By Brendhan Egan, Principal at Parbery Consulting
Australia has long been a trading nation and two of our top five exports in 2017-18 were services requiring travel (education and tourism), with these two combined being worth $54 Billion.
What if the only international travel possible in the next two years is with New Zealand?
This is a scenario that nobody hopes will be the case (not that travel to New Zealand is a bad thing – to the contrary) but is a very real possibility. It would clearly be a major shock to both tourism and education, but the tourism sector will be protected somewhat once the domestic restrictions are lifted, by Australians and Kiwis travelling exclusively within our trans-Tasman bubble. Our prospective international travelers refocusing on domestic holidays can, to a significant extent, replace the business lost, albeit at a level affected by the general economic downturn caused by this crisis.
No such replacement option exists for education, where the inbound market is much larger than the number of Australian students studying abroad (many of whom do so as part of an arrangement as an enrolled student at an Australian institution in any case). Much of the vocational education and tertiary education sector in Australia is heavily reliant on international students, primarily from Asia but also from other destinations. Since the 1980s education exports have been deliberately designed and recognised in government policy as a structural revenue stream for large parts of the Australian education system. How does the system adapt and what are the implications for government of this situation once the immediate crisis has passed?
The good thing for the education sector in Australia is that it has a natural inclination towards innovation and is adaptable. This challenge would require extraordinary agility, however.
Government will want to help this industry through such a crisis, but what are the right initiatives and policy settings? What should be done now in anticipation, even while dealing with the more urgent and immediate challenges of COVID19.
Challenges such as this are emerging across our economy and society, beyond the immediate economic triage and response we are seeing, what should we be doing to anticipate and ensure the longer term damage is minimized, and potentially capture significant emerging opportunities?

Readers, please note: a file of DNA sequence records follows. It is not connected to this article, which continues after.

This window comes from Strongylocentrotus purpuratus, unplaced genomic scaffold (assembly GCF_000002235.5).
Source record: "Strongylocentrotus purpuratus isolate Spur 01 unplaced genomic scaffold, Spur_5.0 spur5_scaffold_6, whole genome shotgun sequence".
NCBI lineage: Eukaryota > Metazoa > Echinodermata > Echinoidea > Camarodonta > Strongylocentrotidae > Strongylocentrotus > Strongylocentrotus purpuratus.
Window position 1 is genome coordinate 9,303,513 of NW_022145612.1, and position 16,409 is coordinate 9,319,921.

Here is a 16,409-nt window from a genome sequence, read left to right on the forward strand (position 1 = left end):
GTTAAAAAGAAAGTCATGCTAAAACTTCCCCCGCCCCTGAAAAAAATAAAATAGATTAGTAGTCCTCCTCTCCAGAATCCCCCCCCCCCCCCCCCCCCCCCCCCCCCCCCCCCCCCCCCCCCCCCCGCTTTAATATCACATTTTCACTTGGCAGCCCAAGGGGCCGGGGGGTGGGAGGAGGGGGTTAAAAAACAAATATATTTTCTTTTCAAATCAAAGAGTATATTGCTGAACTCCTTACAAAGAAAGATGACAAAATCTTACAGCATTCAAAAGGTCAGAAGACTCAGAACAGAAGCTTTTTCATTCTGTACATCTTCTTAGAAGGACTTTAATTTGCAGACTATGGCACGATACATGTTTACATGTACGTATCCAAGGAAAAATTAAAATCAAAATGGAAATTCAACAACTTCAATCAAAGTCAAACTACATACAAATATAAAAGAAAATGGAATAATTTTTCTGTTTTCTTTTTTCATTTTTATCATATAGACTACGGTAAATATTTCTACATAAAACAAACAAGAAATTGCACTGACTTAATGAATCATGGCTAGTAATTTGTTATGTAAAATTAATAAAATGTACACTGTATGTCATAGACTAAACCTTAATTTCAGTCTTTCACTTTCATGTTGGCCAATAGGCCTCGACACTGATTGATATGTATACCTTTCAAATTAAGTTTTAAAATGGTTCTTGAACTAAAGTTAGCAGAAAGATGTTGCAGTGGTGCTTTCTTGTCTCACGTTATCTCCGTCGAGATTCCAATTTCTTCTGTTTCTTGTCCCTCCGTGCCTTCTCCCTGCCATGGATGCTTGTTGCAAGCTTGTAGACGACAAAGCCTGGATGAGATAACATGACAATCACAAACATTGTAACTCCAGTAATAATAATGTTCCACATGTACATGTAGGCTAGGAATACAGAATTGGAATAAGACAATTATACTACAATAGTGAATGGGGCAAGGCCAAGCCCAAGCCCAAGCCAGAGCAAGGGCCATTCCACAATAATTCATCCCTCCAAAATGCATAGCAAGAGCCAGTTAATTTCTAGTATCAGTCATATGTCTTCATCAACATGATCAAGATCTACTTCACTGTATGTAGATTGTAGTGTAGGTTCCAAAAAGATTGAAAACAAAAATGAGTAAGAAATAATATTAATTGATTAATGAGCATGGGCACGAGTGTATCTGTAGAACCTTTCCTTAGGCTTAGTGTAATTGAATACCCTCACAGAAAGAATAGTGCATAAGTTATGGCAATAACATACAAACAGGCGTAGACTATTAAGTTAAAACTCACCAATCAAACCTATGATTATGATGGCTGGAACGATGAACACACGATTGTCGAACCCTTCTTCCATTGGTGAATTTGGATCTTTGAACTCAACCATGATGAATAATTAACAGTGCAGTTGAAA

Emerging technologies, in particular automation and AI, will be part of the broader picture post COVID19. In respect of our challenge above, the education sector has long embraced distance learning, but this has been more of an adjunct to face-to-face or at least in-country learning; it will now need to be front and centre.
One of the underlying appeals for international students has been the prospect of successful completion of a course leading to skilled migration to Australia, even if this has not been marketed directly. Can government do something with policy settings to retain this possibility for students that cannot travel to Australia and have to complete their studies with an Australian institution remotely? The Australian economy benefits from both the education revenue and the attraction of skills, but could we provide an advantage in policy for students that have never even visited Australia? How might this work and how quickly do we need to move before they start looking elsewhere?
Tune in for our 3rd and final instalment which will provide our perspective on possible solutions, changes in approach and thinking that will be needed post COVID19.